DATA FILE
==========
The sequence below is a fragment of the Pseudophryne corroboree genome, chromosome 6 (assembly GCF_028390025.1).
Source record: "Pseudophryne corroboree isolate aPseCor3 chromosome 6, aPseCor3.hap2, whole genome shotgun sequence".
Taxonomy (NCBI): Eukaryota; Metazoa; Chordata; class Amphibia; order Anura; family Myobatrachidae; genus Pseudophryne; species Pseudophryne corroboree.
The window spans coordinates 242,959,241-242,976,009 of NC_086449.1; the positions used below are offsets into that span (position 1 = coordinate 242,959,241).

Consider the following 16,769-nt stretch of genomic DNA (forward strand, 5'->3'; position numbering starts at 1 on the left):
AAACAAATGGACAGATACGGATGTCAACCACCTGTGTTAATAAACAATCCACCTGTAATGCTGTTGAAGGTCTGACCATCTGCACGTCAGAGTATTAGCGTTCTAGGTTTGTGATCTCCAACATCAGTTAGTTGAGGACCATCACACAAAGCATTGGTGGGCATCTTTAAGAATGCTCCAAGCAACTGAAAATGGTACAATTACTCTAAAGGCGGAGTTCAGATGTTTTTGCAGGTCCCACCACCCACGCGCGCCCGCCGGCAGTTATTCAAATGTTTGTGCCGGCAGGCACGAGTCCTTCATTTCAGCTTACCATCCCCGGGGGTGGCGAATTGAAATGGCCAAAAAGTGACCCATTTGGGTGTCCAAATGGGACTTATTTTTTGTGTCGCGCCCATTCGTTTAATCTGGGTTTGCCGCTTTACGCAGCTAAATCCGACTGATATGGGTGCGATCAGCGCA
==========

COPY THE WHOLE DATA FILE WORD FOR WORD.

The sequence below is a fragment of the Pseudophryne corroboree genome, chromosome 6 (assembly GCF_028390025.1).
Source record: "Pseudophryne corroboree isolate aPseCor3 chromosome 6, aPseCor3.hap2, whole genome shotgun sequence".
Taxonomy (NCBI): Eukaryota; Metazoa; Chordata; class Amphibia; order Anura; family Myobatrachidae; genus Pseudophryne; species Pseudophryne corroboree.
The window spans coordinates 242,959,241-242,976,009 of NC_086449.1; the positions used below are offsets into that span (position 1 = coordinate 242,959,241).

Consider the following 16,769-nt stretch of genomic DNA (forward strand, 5'->3'; position numbering starts at 1 on the left):
AAACAAATGGACAGATACGGATGTCAACCACCTGTGTTAATAAACAATCCACCTGTAATGCTGTTGAAGGTCTGACCATCTGCACGTCAGAGTATTAGCGTTCTAGGTTTGTGATCTCCAACATCAGTTAGTTGAGGACCATCACACAAAGCATTGGTGGGCATCTTTAAGAATGCTCCAAGCAACTGAAAATGGTACAATTACTCTAAAGGCGGAGTTCAGATGTTTTTGCAGGTCCCACCACCCACGCGCGCCCGCCGGCAGTTATTCAAATGTTTGTGCCGGCAGGCACGAGTCCTTCATTTCAGCTTACCATCCCCGGGGGTGGCGAATTGAAATGGCCAAAAAGTGACCCATTTGGGTGTCCAAATGGGACTTATTTTTTGTGTCGCGCCCATTCGTTTAATCTGGGTTTGCCGCTTTACGCAGCTAAATCCGACTGATATGGGTGCGATCAGCGCA